Researchers at the University of Texas Medical Branch at Galveston have identified predictors of early rehospitalization among patients hospitalized for complications of chronic obstructive pulmonary disease. In a nationwide analysis of more than 8,000 commercially insured adult patients with COPD, UTMB researchers concluded that several modifiable factors, such as appropriate prescriptions upon discharge and early follow up after discharge from the hospital, were associated with lower likelihood of early readmission.
National Institutes of Health, Agency for Healthcare Research and Quality, Patient-Centered Outcomes Research Institute, University of Texas System

Contact: Donna Ramirez
donna.ramirez@utmb.edu
409-772-8791
University of Texas Medical Branch at Galveston

Public Release: 12-Aug-2014
PLOS ONE
A gene linked to disease found to play a critical role in normal memory development
A study from The Scripps Research Institute's Florida campus and Columbia University shows the huntingtin gene plays a critical role in long-term memory.
Howard Hughes Medical Institute, National Institutes of Health, Whitehall Foundation, State of Florida

Contact: Eric Sauter
esauter@scripps.edu
267-337-3859
Scripps Research Institute

Public Release: 12-Aug-2014
Journal of the International Neuropsychological Society
Kessler Foundation scientists identify predictors of prospective memory deficit post TBI
Kessler Foundation scientists have identified predictors of prospective memory impairment after traumatic brain injury. Findings were epublished on July 28 by the Journal of the International Neuropsychological Society. The article, 'Rule monitoring ability predicts event-based prospective memory performance in individuals with TBI,' is authored by Jessica Paxton, Ph.D., and Nancy Chiaravalloti, Ph.D., of Kessler Foundation. This is the first study to examine the role of rule monitoring, an executive function, post-TBI.
NIH/National Institute on Disability & Rehabilitation Research

Contact: Carolann Murphy
cmurphy@kesslerfoundation.org
973-324-8382
Kessler Foundation

Public Release: 12-Aug-2014
mBIO
Mouth bacteria can change its diet, supercomputers reveal
Mouth bacteria can change their metabolism in disease versus health. The Stampede and Lonestar supercomputers compared gene expression of 160,000 genes in healthy and diseased periodontal communities. Research paves way for biomarkers to predict illness from wide-ranging diseases such as periodontitis, diabetes, and Crohn's disease. The Stampede supercomputer is funded by the National Science Foundation through award ACI-1134872.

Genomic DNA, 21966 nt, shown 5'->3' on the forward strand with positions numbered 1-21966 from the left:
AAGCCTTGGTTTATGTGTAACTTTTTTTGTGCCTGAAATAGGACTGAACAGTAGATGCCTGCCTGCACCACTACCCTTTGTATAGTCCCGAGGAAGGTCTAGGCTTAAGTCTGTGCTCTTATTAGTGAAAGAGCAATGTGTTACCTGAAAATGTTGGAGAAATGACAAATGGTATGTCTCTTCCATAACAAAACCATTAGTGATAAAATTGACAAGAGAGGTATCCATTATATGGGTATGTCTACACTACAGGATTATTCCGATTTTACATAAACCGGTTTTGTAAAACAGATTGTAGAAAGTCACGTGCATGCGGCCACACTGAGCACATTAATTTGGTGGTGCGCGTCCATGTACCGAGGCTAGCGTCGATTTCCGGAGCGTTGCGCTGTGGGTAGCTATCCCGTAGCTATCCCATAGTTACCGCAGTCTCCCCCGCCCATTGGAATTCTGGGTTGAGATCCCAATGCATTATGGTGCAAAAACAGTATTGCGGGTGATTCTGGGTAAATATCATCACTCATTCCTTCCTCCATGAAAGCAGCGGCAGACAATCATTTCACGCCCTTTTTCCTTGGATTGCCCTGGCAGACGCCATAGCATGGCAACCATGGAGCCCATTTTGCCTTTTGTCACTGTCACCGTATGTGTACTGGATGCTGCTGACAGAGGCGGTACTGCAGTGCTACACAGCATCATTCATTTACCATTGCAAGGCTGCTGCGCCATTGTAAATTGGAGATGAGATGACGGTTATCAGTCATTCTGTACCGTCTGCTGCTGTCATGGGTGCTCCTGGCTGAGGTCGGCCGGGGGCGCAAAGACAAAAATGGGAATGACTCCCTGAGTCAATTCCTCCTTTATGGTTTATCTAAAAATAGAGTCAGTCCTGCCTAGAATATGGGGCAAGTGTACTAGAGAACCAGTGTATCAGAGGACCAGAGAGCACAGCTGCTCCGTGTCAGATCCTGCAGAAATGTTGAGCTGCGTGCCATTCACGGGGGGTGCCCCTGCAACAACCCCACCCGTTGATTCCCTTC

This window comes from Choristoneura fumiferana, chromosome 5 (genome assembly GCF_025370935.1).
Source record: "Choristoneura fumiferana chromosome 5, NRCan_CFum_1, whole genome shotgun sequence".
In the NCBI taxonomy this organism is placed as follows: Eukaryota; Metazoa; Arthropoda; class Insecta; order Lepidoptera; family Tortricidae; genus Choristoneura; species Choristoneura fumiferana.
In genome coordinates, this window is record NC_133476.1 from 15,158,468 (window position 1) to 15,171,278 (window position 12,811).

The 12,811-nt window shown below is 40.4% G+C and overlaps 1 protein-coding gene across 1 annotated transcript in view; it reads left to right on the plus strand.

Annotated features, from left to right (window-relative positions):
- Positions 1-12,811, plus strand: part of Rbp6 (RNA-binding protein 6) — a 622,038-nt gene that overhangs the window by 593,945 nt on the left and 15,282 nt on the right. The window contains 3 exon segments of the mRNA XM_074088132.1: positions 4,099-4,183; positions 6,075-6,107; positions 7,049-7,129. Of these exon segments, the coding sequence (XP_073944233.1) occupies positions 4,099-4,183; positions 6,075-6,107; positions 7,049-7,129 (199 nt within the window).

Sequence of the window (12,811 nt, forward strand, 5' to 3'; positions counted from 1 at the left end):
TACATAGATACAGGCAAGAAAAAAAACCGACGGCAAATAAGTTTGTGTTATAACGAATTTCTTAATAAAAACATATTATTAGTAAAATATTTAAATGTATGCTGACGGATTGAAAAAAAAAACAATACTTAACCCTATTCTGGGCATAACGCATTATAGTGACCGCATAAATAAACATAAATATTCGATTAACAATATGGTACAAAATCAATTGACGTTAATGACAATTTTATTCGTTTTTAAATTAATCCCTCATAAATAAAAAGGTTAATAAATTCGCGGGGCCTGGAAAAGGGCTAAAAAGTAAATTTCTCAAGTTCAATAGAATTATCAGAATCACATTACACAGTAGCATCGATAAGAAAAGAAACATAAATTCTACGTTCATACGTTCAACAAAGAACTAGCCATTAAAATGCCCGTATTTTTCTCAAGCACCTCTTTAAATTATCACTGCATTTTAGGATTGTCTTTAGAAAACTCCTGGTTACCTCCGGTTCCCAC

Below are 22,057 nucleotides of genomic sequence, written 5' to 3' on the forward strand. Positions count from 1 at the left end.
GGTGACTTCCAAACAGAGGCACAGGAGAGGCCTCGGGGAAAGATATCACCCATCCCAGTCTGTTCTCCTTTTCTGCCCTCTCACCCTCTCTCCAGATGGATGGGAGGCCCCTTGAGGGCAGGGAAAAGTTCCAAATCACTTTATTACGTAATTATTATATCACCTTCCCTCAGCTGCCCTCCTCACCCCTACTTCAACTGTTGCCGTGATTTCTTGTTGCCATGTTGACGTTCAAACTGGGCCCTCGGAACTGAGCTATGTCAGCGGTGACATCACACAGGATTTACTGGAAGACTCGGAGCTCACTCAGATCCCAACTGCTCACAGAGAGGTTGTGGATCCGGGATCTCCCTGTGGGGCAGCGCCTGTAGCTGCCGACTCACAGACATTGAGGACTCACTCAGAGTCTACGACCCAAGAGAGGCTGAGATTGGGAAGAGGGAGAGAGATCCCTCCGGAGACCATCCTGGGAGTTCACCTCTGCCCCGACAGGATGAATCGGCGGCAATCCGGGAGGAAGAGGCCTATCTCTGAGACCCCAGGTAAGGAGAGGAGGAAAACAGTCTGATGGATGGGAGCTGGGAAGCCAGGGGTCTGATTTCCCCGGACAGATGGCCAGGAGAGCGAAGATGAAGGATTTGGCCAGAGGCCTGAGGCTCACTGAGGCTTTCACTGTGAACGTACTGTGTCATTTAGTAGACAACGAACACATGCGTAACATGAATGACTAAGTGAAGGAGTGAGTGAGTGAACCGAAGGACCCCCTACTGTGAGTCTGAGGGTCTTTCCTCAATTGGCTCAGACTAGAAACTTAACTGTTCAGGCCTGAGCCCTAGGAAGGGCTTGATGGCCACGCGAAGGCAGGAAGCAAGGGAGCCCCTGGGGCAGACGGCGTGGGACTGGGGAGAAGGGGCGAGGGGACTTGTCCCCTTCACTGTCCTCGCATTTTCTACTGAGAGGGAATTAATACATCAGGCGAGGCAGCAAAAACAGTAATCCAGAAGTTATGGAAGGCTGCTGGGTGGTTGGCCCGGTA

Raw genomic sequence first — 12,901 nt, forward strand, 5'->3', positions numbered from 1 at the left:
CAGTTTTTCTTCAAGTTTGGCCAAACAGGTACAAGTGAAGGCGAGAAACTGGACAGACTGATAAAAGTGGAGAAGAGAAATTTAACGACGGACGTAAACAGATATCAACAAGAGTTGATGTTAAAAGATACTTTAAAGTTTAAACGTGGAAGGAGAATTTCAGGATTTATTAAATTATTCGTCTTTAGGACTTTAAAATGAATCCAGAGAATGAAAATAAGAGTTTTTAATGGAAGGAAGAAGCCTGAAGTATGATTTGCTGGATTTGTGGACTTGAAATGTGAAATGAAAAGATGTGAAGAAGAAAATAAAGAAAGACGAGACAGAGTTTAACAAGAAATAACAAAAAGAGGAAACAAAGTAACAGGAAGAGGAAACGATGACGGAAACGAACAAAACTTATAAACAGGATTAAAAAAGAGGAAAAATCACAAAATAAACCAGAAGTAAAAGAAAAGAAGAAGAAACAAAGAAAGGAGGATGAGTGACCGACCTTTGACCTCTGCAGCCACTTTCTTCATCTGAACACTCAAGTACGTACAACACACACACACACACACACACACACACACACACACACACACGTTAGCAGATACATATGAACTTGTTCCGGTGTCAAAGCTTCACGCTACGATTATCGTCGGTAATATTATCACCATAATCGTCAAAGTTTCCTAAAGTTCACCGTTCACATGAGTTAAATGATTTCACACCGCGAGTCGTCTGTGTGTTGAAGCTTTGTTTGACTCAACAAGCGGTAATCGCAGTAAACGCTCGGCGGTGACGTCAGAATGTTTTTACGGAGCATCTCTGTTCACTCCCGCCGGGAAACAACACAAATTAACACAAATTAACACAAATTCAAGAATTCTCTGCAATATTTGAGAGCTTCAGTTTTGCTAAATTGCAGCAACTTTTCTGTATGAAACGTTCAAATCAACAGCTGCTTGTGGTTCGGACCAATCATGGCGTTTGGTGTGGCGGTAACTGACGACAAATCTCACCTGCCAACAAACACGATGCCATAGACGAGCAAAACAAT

National Institutes of Health, National Science Foundation

Contact: Faith Singer-Villalobos
faith@tacc.utexas.edu
512-663-7237
University of Texas at Austin, Texas Advanced Computing Center

Public Release: 12-Aug-2014
Journal of Alzheimer's Disease
Decline in daily functioning related to decreased brain activity in Alzheimer's
Decline in daily functioning associated with Alzheimer's disease is related to alterations in activity in certain regions of the brain, according to a study published in the August 2014 issue of the Journal of Alzheimer's Disease.
National Institutes of Health

Contact: Marjorie Montemayor-Quellenberg
mmontemayor-quellenberg@partners.org
617-534-6383
Brigham and Women's Hospital

Public Release: 12-Aug-2014
NIH awards $20 million grant to Oak Crest Institute of Science
Researchers at the Oak Crest Institute of Science have been awarded a $20 million grant from the National Institutes of Health to systematically develop an intravaginal ring capable of delivering powerful antiretroviral drugs to prevent the spread of sexually transmitted HIV in women. This Program will allow researchers, for the first time, to rigorously test a large group of antiretroviral drugs in a systematic fashion so that they can determine the best-performing candidates in order to advance them rapidly into clinical trials.
NIH/National Institute of Allergy and Infectious Diseases

Contact: Marc Baum
info@oak-crest.org
626-817-0883
Oak Crest Institute of Science

Showing releases 101-125 out of 3457.

<< < 1 | 2 | 3 | 4 | 5 | 6 | 7 | 8 | 9 > >>